Before selecting plants for the balcony, you should know if you can stay outside in winter. If you have no glazed balcony and insufficient space in your living room, winter hardy balcony plants are ideal for you.

Hardy balcony plants – snow heath

Hardy balcony plants can defy the snow and cold weather without any problems. There are even species that bloom in winter and give the balcony a beautiful look. An example of this is the winter heather, often called snow heath. This hardy plant flowers from January to the month of May. The flowers are in wintry white or warmer tones like red, roza and purple. The winter heather reaches a height of about 30 centimeters and can be planted from October on the balcony. It needs regular watering – not only in the summer, but also in the winter months, when it is snowing.

Evergreen balcony plants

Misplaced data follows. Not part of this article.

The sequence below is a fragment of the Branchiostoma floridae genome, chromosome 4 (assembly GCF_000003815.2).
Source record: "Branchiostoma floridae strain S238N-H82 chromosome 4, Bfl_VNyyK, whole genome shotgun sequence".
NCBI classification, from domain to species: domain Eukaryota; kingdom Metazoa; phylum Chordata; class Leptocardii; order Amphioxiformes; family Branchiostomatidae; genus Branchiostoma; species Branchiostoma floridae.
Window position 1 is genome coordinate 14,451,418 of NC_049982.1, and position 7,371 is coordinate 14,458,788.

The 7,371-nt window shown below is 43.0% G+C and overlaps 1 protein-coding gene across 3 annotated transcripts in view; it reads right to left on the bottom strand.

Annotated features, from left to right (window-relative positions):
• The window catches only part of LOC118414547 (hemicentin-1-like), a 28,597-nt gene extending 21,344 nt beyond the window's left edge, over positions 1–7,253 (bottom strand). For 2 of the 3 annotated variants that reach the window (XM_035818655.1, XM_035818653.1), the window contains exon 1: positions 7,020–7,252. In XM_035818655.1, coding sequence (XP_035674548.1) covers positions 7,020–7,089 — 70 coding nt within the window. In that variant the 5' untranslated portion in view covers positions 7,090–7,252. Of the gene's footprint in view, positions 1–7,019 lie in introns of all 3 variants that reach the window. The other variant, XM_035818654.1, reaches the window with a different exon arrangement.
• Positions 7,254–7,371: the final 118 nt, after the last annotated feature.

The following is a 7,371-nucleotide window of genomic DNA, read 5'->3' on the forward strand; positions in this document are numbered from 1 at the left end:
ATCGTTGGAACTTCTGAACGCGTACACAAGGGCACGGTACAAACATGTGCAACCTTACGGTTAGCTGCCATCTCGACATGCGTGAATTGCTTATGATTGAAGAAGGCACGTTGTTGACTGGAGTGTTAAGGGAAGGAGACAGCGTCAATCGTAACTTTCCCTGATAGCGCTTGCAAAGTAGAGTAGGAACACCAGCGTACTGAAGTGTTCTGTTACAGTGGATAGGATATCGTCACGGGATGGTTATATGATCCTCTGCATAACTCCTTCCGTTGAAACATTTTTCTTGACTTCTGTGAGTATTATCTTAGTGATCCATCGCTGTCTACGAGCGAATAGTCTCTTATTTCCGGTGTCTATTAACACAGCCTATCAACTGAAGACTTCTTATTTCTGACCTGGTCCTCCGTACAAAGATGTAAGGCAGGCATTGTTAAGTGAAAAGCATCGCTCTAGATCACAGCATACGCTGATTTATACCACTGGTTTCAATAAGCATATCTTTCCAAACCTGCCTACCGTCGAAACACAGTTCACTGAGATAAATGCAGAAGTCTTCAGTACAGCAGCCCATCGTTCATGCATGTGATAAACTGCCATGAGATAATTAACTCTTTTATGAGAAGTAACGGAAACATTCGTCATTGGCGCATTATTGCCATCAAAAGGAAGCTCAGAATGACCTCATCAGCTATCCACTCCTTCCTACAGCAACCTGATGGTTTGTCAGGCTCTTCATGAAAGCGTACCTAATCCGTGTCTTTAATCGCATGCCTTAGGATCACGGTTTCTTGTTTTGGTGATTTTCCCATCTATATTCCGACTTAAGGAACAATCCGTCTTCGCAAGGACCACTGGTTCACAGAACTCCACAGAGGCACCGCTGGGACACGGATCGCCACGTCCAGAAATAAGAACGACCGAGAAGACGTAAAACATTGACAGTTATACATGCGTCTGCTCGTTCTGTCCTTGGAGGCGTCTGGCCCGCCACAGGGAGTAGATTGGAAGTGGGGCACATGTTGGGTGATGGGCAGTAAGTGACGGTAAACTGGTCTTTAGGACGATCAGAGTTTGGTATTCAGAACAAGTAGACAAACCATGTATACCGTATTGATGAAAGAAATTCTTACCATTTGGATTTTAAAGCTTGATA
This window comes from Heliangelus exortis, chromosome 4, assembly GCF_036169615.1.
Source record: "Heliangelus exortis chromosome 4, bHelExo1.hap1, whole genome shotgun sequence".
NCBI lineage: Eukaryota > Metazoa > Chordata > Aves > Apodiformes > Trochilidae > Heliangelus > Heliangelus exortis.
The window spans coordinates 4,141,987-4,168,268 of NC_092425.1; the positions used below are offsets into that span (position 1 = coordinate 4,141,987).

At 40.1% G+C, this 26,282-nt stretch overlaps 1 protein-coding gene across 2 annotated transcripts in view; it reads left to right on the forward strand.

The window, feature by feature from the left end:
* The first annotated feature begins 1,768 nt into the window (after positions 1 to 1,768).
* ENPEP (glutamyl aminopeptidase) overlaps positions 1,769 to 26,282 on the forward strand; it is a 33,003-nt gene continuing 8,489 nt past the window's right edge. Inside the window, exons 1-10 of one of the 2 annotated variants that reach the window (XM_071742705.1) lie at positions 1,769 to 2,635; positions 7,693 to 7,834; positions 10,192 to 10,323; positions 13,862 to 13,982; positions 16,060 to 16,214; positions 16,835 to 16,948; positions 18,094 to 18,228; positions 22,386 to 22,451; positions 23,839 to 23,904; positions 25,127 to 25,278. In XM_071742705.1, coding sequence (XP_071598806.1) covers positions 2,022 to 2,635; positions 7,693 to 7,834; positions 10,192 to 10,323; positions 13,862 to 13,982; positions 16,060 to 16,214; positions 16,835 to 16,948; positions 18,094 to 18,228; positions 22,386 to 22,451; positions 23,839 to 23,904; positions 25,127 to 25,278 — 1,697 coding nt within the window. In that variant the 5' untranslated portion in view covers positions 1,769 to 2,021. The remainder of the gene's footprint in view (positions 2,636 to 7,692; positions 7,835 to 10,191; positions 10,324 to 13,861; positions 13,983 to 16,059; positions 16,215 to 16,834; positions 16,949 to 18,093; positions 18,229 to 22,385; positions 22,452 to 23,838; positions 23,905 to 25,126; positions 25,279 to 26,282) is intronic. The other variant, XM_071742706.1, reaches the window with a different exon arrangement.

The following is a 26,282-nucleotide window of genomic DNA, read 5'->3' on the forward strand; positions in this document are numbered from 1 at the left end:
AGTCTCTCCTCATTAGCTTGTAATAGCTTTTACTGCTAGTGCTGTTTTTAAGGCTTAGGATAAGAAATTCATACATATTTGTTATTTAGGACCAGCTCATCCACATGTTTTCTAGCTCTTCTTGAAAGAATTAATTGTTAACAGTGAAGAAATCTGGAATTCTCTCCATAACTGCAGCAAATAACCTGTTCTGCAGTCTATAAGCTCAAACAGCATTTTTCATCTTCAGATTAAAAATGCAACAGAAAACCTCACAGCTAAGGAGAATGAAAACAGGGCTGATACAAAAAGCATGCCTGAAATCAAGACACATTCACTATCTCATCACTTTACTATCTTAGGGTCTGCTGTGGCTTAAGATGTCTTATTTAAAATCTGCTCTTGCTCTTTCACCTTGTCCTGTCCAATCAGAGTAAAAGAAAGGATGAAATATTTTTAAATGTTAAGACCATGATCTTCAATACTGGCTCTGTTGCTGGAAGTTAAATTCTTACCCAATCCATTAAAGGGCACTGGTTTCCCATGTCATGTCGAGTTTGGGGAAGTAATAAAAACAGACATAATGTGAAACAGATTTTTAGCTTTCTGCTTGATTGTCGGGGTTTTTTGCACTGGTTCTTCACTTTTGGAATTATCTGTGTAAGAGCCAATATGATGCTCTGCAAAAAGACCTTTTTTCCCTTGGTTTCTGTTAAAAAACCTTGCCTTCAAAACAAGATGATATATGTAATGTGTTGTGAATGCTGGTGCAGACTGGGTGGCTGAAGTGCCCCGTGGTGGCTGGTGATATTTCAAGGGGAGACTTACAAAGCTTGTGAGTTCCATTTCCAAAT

Most hardy balcony plants are evergreen. A typical representative in this case are the dwarf conifers. This interesting plant will be planted from November until the end of April. It reaches a height of about 50 centimeters and is very easy to care for. The conifers like to have direct sunlight, so they are ideal for balconies facing south.

The sage as hardy balcony plant

The sage is also one of the hardy balcony plants. This plant is not only decorative – it can also be used in the kitchen as herbs. The sage is to be planted from April and needs no special care. But be sparing with watering!

Rosemary can also spend the winter outside

Another type of plant that can hibernate outside without problems is rosemary. This herb is used in the Mediterranean cuisine, but its small blue flowers make it ideal for decoration. Rosemary blooms in spring and needs nothing more than direct sunlight and little water to grow optimally.

Hardy fruit plants

Maybe strawberries are not the typical representative of hardy balcony plants. They are super easy to maintain and can stay outside all year round. In order for the strawberries to survive in winter, they should be watered every two weeks and for additional protection – cover the plants with something.

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Jessica Cortez

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